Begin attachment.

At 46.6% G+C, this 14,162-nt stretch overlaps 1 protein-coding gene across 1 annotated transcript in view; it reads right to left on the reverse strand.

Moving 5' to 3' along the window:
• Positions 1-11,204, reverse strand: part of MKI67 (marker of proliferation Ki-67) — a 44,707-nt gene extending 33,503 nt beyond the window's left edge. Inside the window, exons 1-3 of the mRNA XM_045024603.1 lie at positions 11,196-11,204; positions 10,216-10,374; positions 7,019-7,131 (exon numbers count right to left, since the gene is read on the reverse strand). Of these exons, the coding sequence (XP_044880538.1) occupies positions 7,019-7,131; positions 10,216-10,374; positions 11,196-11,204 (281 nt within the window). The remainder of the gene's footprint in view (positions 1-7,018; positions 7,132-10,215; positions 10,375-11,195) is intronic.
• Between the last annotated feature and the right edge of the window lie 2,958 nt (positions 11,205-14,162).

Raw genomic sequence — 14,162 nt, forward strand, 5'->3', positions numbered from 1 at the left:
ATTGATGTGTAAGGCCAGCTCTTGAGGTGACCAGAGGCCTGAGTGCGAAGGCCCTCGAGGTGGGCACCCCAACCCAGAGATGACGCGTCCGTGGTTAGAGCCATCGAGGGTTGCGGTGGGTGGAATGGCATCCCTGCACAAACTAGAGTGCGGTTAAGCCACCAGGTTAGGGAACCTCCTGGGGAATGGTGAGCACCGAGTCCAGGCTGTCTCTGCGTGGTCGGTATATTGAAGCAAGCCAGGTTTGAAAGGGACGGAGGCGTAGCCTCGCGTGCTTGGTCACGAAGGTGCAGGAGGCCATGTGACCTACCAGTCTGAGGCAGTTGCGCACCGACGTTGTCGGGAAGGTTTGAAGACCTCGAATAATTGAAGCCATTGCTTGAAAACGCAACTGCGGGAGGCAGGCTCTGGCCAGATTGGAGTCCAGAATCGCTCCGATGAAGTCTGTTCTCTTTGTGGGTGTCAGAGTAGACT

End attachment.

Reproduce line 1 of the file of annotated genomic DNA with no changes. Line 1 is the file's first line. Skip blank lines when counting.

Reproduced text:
At 46.6% G+C, this 14,162-nt stretch overlaps 1 protein-coding gene across 1 annotated transcript in view; it reads right to left on the reverse strand.